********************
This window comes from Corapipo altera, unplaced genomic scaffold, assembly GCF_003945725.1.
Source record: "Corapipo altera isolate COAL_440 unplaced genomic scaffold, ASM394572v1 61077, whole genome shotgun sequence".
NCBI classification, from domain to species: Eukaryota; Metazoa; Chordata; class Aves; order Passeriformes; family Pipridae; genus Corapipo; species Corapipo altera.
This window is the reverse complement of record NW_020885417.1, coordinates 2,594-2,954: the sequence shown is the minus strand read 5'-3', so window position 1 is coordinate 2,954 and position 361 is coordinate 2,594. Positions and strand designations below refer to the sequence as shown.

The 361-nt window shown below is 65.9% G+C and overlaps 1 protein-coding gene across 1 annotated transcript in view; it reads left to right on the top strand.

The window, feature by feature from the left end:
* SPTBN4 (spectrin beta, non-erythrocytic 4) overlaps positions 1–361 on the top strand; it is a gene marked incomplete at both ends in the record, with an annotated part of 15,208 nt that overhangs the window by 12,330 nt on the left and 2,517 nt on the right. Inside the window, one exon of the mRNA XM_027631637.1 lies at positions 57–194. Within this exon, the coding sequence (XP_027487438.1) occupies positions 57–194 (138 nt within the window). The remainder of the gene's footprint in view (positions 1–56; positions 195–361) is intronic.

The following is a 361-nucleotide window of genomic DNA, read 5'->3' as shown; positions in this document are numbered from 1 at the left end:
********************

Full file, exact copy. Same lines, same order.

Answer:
This window comes from Corapipo altera, unplaced genomic scaffold, assembly GCF_003945725.1.
Source record: "Corapipo altera isolate COAL_440 unplaced genomic scaffold, ASM394572v1 61077, whole genome shotgun sequence".
NCBI classification, from domain to species: Eukaryota; Metazoa; Chordata; class Aves; order Passeriformes; family Pipridae; genus Corapipo; species Corapipo altera.
This window is the reverse complement of record NW_020885417.1, coordinates 2,594-2,954: the sequence shown is the minus strand read 5'-3', so window position 1 is coordinate 2,954 and position 361 is coordinate 2,594. Positions and strand designations below refer to the sequence as shown.

The 361-nt window shown below is 65.9% G+C and overlaps 1 protein-coding gene across 1 annotated transcript in view; it reads left to right on the top strand.

The window, feature by feature from the left end:
* SPTBN4 (spectrin beta, non-erythrocytic 4) overlaps positions 1–361 on the top strand; it is a gene marked incomplete at both ends in the record, with an annotated part of 15,208 nt that overhangs the window by 12,330 nt on the left and 2,517 nt on the right. Inside the window, one exon of the mRNA XM_027631637.1 lies at positions 57–194. Within this exon, the coding sequence (XP_027487438.1) occupies positions 57–194 (138 nt within the window). The remainder of the gene's footprint in view (positions 1–56; positions 195–361) is intronic.

The following is a 361-nucleotide window of genomic DNA, read 5'->3' as shown; positions in this document are numbered from 1 at the left end: